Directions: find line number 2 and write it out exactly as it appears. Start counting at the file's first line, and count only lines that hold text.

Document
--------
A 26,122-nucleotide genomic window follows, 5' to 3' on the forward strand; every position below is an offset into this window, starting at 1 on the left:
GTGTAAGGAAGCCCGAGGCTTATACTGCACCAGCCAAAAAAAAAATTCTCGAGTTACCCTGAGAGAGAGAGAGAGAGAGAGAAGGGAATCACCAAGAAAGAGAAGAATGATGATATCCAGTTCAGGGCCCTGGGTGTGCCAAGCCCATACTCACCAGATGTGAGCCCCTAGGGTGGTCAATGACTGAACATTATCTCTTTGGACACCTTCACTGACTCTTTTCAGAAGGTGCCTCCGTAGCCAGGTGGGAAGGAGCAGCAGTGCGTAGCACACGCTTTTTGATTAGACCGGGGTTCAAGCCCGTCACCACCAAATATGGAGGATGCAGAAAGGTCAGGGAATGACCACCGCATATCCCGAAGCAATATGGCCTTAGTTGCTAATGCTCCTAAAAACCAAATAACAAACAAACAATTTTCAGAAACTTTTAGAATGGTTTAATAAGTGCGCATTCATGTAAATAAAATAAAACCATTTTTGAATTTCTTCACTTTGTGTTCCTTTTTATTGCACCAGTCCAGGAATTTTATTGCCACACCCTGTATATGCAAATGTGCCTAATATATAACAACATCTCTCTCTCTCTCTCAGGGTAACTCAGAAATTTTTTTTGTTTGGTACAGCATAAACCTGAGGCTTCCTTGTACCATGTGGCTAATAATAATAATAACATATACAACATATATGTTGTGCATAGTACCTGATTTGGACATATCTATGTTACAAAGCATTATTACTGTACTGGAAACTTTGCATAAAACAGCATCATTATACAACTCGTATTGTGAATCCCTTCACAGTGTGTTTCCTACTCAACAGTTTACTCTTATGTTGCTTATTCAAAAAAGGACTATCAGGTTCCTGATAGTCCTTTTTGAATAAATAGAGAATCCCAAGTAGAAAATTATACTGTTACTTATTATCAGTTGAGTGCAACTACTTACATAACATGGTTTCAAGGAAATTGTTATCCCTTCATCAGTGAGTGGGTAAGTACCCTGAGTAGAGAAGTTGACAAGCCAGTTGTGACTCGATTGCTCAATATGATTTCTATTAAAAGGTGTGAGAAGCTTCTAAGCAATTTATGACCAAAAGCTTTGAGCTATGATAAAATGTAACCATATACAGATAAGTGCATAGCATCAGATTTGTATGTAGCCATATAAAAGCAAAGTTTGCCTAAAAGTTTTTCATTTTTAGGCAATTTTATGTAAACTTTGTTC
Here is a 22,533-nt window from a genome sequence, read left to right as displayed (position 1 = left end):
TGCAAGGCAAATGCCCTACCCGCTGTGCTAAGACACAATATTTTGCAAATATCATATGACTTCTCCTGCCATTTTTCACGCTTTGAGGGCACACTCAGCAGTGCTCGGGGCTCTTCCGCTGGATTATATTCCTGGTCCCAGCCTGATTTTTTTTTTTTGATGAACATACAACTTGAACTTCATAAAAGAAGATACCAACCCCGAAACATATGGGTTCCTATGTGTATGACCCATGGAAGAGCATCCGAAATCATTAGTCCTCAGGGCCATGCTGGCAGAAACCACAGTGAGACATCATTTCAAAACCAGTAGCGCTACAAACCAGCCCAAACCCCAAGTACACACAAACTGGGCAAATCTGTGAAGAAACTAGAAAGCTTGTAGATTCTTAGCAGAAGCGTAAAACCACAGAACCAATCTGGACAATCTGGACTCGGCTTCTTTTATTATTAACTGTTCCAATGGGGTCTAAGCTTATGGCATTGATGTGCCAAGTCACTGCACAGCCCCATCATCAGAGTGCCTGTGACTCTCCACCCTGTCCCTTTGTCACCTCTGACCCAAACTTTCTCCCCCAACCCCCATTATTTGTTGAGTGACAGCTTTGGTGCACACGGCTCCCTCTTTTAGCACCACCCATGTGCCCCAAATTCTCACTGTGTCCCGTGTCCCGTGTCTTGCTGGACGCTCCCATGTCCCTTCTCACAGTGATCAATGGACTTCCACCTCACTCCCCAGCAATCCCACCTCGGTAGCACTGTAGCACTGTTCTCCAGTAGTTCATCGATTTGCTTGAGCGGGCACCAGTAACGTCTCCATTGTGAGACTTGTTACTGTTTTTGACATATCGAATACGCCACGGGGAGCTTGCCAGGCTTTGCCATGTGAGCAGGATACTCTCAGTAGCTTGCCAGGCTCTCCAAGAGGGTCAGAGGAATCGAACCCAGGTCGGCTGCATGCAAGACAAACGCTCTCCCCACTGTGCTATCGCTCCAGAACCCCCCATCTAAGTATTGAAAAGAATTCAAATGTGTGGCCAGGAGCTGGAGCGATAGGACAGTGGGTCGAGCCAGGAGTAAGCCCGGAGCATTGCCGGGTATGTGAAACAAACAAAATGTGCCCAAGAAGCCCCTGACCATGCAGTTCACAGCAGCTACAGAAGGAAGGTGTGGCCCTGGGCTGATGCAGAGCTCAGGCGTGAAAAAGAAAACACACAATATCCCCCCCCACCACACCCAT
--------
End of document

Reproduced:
GTGTAAGGAAGCCCGAGGCTTATACTGCACCAGCCAAAAAAAAAATTCTCGAGTTACCCTGAGAGAGAGAGAGAGAGAGAGAAGGGAATCACCAAGAAAGAGAAGAATGATGATATCCAGTTCAGGGCCCTGGGTGTGCCAAGCCCATACTCACCAGATGTGAGCCCCTAGGGTGGTCAATGACTGAACATTATCTCTTTGGACACCTTCACTGACTCTTTTCAGAAGGTGCCTCCGTAGCCAGGTGGGAAGGAGCAGCAGTGCGTAGCACACGCTTTTTGATTAGACCGGGGTTCAAGCCCGTCACCACCAAATATGGAGGATGCAGAAAGGTCAGGGAATGACCACCGCATATCCCGAAGCAATATGGCCTTAGTTGCTAATGCTCCTAAAAACCAAATAACAAACAAACAATTTTCAGAAACTTTTAGAATGGTTTAATAAGTGCGCATTCATGTAAATAAAATAAAACCATTTTTGAATTTCTTCACTTTGTGTTCCTTTTTATTGCACCAGTCCAGGAATTTTATTGCCACACCCTGTATATGCAAATGTGCCTAATATATAACAACATCTCTCTCTCTCTCTCAGGGTAACTCAGAAATTTTTTTTGTTTGGTACAGCATAAACCTGAGGCTTCCTTGTACCATGTGGCTAATAATAATAATAACATATACAACATATATGTTGTGCATAGTACCTGATTTGGACATATCTATGTTACAAAGCATTATTACTGTACTGGAAACTTTGCATAAAACAGCATCATTATACAACTCGTATTGTGAATCCCTTCACAGTGTGTTTCCTACTCAACAGTTTACTCTTATGTTGCTTATTCAAAAAAGGACTATCAGGTTCCTGATAGTCCTTTTTGAATAAATAGAGAATCCCAAGTAGAAAATTATACTGTTACTTATTATCAGTTGAGTGCAACTACTTACATAACATGGTTTCAAGGAAATTGTTATCCCTTCATCAGTGAGTGGGTAAGTACCCTGAGTAGAGAAGTTGACAAGCCAGTTGTGACTCGATTGCTCAATATGATTTCTATTAAAAGGTGTGAGAAGCTTCTAAGCAATTTATGACCAAAAGCTTTGAGCTATGATAAAATGTAACCATATACAGATAAGTGCATAGCATCAGATTTGTATGTAGCCATATAAAAGCAAAGTTTGCCTAAAAGTTTTTCATTTTTAGGCAATTTTATGTAAACTTTGTTC